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Copyright Wars: Stormtrooper battle played out at Supreme Court
A long time ago, in a galaxy far, far away, a Twickenham prop designer embarked on a mission to defend himself from Star Wars director George Lucas’s mighty empire.
The battle between Andrew Ainsworth and Lucas has raged for light years – but this week the final episode was played out at the highest court in the land.
In a real life sci-fi battle, Ainsworth is fighting Lucas’s empire for the right to sell replicas of the stormtrooper headgear he designed.
But Lucasfilm claims it owns the copyright to one of the most iconic helmets in history.
Joanna Kilvington reports:
“The stormtroopers are fighting back against their master.”
That was Andrew Ainsworth’s verdict on his epic legal battle with Star Wars creator George Lucas, who is demanding $20m (£13.3m) in a row over who owns the copyright to the infamous white helmet.
Prop designer Mr Ainsworth this week faced the final episode in his fight against the Lucasfilm empire, as he appeared at the Supreme Court to argue he had done no wrong in selling replicas of the headgear he designed from his Twickenham Green studio.
Five law lords will decide if a 2006 American court ruling – that found Mr Ainsworth guilty of copyright infringement, unfair competition and trademark infringement in re-using the original mould to reproduce and sell the masks – still stood in the UK.
If the ruling goes against him the father-of-two faces financial ruin. But Mr Ainsworth was hoping the Force was with him ahead of the final judgement and likened himself to Star Wars hero Luke Skywalker, who “would not have stood for this”.
He said: “The stormtroopers are now fighting their master. I designed and made this [stormtrooper helmet]. I made it for my own development as an industrial designer.”
Mr Ainsworth is hoping for a triumphant end to mirror the finale of the original Star Wars trilogy, after the High Court and the Court of Appeal agreed the costume had a “utilitarian purpose” and was an industrial prop rather than a “work of art” – and so not covered by British copyright laws.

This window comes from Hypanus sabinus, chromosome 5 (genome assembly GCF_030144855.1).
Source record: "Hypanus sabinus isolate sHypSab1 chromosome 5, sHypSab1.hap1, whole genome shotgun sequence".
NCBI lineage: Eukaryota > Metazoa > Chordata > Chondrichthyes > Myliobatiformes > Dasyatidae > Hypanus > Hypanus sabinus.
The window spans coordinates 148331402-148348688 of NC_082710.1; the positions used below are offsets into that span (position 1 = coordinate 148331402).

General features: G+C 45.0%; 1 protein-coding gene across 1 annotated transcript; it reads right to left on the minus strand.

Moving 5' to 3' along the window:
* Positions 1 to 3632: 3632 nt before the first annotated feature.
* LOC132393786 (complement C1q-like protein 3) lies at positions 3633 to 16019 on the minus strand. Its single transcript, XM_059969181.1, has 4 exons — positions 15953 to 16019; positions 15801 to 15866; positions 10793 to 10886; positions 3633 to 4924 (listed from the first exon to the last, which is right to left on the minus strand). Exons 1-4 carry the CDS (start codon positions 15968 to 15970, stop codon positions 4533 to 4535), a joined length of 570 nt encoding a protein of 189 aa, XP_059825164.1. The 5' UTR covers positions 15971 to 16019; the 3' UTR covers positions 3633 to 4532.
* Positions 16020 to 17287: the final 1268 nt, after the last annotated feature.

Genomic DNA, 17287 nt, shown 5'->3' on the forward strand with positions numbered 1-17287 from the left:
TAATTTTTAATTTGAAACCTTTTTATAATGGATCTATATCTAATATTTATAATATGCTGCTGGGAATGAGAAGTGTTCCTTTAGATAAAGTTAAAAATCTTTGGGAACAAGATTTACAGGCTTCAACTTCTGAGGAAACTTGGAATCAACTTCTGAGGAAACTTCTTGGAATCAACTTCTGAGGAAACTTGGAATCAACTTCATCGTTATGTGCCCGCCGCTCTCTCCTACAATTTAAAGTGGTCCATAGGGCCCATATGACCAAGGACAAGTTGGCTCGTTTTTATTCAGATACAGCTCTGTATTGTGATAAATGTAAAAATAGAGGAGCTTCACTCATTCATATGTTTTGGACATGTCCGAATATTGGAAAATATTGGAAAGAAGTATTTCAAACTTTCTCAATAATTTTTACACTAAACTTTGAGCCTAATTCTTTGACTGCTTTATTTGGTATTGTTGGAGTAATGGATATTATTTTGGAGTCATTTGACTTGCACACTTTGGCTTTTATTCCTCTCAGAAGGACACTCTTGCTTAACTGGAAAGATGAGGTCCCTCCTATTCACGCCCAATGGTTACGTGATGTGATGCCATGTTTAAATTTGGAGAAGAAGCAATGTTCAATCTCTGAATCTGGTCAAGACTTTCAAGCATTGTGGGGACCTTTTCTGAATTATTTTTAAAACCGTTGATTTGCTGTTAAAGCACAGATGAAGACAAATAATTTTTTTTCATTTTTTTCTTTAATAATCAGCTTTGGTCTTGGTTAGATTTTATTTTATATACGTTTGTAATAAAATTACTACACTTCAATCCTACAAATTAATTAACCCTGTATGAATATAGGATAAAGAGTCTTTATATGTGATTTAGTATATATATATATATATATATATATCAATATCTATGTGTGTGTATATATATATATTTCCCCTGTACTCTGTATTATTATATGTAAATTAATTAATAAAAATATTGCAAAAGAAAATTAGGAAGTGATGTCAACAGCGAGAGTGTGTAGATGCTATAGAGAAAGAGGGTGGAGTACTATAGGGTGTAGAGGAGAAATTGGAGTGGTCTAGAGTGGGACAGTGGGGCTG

In court, his solicitor Alistair Wilson QC said: “If you have a costume or a dress, however beautiful a dress or costume, it is not a sculpture.”
In bizarre scenes one of the law lords tried on the helmet, and Mr Wilson explained it would not be up to much as a real space suit, not least because the black eye coverings meant the actors inside could not see anything.
Mr Wilson was also probed on how the helmet compared with other iconic costumes, such as the Tin Man and the Scarecrow in the Wizard of Oz. He replied that the Tin Man costume could be seen as a sculpture as it was an original outfit but the Scarecrow – like that of the uniform of the stormtrooper – was a take on an already existing, functional item – the scarecrow.
Mr Ainsworth designed the stormtrooper helmet in 1976 for the first Star Wars film, released in 1977.
He created it from 2D drawings while working at Shepperton Design Studios.
He began selling them in 2004 from his studio in Twickenham, charging about £500 for helmets made from the original cast.
But five years ago the American courts ruled against him and ordered a massive payout, leaving Mr Ainsworth with no choice but to take on the galactic movie empire.
He said: “I was told never go to court on a principal – but I have got belief in the case.”
He was able to find legal help through friend and fellow Twickenham resident inventor Trevor Baylis.
The case will make history if judges allow the US ruling to stand. The decision is expected in six weeks.
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